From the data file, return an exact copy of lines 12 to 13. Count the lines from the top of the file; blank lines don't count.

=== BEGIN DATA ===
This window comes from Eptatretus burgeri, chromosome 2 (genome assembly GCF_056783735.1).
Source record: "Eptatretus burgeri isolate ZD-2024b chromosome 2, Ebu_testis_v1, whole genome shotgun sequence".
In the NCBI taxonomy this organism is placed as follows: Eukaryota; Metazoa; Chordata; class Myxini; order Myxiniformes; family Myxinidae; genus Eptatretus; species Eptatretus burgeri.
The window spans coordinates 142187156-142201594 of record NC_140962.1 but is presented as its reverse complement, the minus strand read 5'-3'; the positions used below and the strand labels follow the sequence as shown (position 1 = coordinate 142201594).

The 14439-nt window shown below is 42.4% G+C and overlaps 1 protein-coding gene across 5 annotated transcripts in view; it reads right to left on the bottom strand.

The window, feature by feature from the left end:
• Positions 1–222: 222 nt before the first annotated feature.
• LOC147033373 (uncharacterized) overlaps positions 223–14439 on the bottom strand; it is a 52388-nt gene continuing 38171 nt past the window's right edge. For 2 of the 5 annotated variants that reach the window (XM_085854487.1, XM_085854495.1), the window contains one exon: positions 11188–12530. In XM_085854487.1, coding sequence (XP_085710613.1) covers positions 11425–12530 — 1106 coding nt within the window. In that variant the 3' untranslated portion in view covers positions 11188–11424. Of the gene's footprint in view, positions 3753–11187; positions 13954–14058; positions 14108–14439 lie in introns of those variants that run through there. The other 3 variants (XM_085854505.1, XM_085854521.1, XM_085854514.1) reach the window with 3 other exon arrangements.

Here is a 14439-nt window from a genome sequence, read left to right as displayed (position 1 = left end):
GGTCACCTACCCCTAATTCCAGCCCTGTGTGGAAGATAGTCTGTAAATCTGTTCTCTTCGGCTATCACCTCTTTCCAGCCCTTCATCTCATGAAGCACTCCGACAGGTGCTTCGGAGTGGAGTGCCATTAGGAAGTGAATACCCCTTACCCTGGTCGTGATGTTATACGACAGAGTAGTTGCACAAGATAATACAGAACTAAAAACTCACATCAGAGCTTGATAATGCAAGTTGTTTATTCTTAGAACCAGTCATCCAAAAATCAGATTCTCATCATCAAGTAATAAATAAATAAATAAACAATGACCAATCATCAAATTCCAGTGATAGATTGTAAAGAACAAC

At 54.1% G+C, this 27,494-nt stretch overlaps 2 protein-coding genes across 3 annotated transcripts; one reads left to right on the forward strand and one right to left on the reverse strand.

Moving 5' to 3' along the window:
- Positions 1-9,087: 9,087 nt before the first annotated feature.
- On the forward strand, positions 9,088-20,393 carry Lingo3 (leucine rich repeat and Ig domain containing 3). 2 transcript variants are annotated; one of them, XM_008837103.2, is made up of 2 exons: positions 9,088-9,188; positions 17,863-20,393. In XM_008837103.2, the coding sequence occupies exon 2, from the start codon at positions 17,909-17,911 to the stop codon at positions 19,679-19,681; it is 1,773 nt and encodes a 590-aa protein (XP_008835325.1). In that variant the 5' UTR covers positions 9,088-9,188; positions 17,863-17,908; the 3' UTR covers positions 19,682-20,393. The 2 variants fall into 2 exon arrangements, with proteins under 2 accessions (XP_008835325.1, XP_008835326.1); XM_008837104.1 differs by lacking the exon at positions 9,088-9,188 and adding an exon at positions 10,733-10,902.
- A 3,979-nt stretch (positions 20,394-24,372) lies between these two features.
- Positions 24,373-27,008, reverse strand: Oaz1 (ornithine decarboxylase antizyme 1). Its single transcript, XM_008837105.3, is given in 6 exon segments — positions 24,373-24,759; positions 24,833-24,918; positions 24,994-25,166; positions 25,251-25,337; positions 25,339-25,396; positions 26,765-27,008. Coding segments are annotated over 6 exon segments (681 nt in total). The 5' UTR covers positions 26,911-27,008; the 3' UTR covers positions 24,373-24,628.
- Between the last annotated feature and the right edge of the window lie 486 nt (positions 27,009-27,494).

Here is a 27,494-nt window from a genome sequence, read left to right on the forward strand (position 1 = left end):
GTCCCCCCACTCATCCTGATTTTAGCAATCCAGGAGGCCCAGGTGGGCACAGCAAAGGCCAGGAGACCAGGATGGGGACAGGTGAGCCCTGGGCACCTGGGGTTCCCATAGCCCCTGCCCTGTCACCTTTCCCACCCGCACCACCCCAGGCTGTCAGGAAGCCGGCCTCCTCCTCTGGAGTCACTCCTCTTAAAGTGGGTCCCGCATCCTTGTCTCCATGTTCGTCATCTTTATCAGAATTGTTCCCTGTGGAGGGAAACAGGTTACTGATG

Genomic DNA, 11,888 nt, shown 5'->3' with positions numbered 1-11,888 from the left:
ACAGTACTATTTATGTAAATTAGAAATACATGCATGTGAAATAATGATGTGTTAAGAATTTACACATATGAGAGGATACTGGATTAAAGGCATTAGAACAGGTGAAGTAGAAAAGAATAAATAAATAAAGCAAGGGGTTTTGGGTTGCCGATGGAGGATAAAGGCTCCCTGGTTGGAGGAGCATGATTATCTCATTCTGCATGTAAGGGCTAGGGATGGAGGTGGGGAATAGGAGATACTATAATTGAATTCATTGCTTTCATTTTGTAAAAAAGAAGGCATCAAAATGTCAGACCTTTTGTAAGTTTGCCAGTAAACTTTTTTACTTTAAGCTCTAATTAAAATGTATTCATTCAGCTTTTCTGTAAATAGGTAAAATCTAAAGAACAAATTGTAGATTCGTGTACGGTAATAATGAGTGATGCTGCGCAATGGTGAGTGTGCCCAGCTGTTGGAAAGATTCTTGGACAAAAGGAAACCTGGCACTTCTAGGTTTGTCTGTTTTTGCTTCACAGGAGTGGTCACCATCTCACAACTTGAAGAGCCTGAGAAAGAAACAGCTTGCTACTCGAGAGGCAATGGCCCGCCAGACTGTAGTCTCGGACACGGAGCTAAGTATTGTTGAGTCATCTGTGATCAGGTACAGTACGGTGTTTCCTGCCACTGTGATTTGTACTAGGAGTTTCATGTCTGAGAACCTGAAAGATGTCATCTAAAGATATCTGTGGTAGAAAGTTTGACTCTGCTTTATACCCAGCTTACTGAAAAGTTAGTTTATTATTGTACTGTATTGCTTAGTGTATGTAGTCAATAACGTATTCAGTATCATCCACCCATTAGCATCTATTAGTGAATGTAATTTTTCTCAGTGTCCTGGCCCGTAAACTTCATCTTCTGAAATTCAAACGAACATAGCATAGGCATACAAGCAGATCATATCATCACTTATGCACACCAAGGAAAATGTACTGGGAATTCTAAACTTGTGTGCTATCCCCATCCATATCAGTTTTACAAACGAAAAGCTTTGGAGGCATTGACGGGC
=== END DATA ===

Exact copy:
Moving 5' to 3' along the window:
- Positions 1-9,087: 9,087 nt before the first annotated feature.